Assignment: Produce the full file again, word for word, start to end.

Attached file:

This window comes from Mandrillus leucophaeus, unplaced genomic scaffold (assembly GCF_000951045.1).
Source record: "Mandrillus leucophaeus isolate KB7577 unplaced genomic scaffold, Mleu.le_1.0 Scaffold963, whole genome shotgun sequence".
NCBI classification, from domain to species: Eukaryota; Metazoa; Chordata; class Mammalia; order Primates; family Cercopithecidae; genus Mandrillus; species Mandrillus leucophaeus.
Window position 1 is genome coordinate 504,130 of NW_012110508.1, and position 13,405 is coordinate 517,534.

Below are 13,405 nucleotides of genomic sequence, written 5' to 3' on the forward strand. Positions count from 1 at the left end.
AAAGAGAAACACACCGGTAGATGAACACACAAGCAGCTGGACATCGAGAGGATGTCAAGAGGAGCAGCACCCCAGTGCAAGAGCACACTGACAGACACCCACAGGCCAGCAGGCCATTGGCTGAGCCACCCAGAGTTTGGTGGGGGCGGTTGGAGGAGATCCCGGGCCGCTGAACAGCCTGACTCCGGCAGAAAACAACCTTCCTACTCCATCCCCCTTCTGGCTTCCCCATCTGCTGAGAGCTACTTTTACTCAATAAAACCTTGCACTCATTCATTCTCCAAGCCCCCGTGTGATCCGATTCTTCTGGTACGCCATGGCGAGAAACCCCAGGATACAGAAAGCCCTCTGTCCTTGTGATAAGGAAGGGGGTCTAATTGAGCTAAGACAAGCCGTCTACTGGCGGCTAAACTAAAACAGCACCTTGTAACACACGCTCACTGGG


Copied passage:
This window comes from Mandrillus leucophaeus, unplaced genomic scaffold (assembly GCF_000951045.1).
Source record: "Mandrillus leucophaeus isolate KB7577 unplaced genomic scaffold, Mleu.le_1.0 Scaffold963, whole genome shotgun sequence".
NCBI classification, from domain to species: Eukaryota; Metazoa; Chordata; class Mammalia; order Primates; family Cercopithecidae; genus Mandrillus; species Mandrillus leucophaeus.
Window position 1 is genome coordinate 504,130 of NW_012110508.1, and position 13,405 is coordinate 517,534.

Below are 13,405 nucleotides of genomic sequence, written 5' to 3' on the forward strand. Positions count from 1 at the left end.
AAAGAGAAACACACCGGTAGATGAACACACAAGCAGCTGGACATCGAGAGGATGTCAAGAGGAGCAGCACCCCAGTGCAAGAGCACACTGACAGACACCCACAGGCCAGCAGGCCATTGGCTGAGCCACCCAGAGTTTGGTGGGGGCGGTTGGAGGAGATCCCGGGCCGCTGAACAGCCTGACTCCGGCAGAAAACAACCTTCCTACTCCATCCCCCTTCTGGCTTCCCCATCTGCTGAGAGCTACTTTTACTCAATAAAACCTTGCACTCATTCATTCTCCAAGCCCCCGTGTGATCCGATTCTTCTGGTACGCCATGGCGAGAAACCCCAGGATACAGAAAGCCCTCTGTCCTTGTGATAAGGAAGGGGGTCTAATTGAGCTAAGACAAGCCGTCTACTGGCGGCTAAACTAAAACAGCACCTTGTAACACACGCTCACTGGG